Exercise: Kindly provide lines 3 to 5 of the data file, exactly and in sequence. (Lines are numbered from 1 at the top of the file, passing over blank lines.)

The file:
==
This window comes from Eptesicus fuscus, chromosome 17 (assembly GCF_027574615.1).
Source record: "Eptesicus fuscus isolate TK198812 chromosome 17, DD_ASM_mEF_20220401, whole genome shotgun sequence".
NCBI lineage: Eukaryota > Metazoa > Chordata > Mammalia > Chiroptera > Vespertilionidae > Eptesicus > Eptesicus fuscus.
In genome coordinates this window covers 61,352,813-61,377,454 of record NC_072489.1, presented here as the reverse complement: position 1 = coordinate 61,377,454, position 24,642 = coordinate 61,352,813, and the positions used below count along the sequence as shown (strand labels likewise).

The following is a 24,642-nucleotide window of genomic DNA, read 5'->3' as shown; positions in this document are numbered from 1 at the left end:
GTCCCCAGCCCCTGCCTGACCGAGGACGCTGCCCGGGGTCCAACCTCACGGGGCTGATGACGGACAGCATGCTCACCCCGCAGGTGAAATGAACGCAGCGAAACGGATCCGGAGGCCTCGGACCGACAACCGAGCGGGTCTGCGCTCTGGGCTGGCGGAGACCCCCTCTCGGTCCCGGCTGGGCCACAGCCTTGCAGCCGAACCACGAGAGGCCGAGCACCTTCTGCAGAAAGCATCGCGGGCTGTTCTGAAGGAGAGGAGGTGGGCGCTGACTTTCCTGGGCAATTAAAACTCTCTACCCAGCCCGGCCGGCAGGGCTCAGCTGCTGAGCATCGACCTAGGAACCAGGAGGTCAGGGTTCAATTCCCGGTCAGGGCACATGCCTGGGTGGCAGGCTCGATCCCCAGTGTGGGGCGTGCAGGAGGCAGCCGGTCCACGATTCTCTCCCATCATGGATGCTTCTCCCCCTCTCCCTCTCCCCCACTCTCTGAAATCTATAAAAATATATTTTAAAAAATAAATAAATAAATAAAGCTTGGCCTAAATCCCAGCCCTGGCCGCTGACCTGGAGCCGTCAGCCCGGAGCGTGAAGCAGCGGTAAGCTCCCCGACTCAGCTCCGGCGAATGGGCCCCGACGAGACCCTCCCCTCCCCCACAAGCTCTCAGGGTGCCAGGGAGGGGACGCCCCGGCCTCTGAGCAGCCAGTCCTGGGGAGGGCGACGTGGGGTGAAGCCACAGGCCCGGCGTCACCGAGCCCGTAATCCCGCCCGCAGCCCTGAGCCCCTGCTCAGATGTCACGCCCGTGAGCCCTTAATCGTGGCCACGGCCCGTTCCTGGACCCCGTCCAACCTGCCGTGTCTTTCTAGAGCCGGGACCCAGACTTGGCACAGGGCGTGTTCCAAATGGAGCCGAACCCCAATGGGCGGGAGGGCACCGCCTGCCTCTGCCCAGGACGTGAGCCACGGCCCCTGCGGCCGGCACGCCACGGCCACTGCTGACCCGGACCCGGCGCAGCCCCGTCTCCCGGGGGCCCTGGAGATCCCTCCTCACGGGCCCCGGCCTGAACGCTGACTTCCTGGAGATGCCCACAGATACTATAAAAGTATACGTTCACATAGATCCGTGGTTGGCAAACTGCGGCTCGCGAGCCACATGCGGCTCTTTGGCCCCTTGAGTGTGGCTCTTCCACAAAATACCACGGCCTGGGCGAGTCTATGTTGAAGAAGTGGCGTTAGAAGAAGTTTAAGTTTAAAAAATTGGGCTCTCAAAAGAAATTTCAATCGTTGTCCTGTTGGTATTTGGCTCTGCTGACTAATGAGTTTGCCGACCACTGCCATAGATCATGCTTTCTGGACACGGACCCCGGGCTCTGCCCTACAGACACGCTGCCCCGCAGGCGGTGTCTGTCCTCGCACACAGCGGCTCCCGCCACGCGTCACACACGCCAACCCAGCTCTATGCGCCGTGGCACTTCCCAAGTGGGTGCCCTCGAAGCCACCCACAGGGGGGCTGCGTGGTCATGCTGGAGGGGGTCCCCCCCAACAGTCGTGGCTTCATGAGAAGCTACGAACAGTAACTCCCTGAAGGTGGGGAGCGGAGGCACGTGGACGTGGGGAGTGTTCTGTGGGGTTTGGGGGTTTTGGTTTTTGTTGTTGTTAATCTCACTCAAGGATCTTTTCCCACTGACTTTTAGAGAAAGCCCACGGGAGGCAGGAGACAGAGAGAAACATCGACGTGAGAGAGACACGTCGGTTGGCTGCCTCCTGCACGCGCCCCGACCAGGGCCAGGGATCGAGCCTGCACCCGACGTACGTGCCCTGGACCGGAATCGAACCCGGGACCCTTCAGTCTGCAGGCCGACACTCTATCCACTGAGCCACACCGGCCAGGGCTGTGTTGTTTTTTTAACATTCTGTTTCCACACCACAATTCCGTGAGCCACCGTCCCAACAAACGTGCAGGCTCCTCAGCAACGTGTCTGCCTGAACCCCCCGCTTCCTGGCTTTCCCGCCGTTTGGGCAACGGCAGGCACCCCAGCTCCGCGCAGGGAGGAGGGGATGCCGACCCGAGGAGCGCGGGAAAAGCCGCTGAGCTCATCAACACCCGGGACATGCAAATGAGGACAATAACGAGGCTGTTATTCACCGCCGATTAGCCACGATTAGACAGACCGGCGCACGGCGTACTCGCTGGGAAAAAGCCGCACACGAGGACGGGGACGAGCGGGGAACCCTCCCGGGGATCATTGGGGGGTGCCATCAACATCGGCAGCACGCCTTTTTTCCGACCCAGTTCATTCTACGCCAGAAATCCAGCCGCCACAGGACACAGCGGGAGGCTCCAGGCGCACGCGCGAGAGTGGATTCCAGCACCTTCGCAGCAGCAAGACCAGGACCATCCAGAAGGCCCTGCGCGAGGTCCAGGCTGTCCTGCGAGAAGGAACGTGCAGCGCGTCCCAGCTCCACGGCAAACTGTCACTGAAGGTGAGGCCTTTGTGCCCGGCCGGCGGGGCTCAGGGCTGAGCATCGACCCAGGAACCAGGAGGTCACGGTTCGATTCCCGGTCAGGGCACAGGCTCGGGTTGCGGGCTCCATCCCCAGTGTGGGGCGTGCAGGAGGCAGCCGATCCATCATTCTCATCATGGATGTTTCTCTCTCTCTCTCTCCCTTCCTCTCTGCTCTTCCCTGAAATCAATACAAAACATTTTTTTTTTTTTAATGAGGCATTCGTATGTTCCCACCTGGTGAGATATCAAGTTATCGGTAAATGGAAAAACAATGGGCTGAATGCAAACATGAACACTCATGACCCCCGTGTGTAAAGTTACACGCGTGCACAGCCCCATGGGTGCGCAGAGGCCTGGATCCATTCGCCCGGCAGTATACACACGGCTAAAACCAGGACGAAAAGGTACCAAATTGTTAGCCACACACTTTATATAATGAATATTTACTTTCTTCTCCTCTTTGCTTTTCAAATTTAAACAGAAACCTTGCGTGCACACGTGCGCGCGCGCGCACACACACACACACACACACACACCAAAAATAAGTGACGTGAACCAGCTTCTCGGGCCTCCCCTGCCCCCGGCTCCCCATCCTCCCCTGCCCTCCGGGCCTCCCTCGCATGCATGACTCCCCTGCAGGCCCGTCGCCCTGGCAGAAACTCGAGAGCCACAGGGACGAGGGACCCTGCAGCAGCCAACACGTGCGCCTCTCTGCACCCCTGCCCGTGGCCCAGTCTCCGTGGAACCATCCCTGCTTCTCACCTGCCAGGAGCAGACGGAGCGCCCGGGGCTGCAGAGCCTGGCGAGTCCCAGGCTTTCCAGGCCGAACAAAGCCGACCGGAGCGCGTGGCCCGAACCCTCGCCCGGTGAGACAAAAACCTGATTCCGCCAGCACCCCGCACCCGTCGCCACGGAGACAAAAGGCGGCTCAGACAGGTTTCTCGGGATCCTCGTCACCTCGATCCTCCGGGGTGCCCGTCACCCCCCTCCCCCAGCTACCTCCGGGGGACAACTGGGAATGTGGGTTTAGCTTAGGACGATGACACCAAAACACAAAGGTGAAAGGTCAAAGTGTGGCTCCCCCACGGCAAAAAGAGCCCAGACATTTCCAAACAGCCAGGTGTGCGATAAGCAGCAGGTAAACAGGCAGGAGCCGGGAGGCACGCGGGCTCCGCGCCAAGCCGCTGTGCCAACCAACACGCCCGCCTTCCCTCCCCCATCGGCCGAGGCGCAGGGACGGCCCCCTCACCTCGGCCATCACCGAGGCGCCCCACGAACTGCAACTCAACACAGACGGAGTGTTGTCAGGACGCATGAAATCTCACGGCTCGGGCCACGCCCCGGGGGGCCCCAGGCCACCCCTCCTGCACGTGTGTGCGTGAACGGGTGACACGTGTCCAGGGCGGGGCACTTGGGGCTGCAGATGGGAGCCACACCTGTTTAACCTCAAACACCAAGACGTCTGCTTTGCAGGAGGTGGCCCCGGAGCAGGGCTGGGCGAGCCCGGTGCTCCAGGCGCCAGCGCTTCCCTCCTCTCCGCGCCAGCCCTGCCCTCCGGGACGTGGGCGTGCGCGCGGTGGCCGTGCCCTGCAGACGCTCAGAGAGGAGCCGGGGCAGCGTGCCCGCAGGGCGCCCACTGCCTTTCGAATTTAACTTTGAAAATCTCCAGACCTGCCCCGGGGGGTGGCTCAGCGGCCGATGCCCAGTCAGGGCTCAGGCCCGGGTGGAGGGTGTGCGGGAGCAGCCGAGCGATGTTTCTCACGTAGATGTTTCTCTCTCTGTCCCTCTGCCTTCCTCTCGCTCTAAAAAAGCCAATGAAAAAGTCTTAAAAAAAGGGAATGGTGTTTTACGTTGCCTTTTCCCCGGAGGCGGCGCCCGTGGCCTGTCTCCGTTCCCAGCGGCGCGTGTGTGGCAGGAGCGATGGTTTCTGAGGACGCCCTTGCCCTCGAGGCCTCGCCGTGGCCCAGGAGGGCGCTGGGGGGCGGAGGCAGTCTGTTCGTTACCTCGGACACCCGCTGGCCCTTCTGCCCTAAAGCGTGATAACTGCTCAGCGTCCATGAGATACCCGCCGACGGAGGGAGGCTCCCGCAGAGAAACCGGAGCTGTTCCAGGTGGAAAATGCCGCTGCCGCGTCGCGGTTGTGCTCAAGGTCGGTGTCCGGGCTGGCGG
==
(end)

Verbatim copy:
NCBI lineage: Eukaryota > Metazoa > Chordata > Mammalia > Chiroptera > Vespertilionidae > Eptesicus > Eptesicus fuscus.
In genome coordinates this window covers 61,352,813-61,377,454 of record NC_072489.1, presented here as the reverse complement: position 1 = coordinate 61,377,454, position 24,642 = coordinate 61,352,813, and the positions used below count along the sequence as shown (strand labels likewise).

The following is a 24,642-nucleotide window of genomic DNA, read 5'->3' as shown; positions in this document are numbered from 1 at the left end: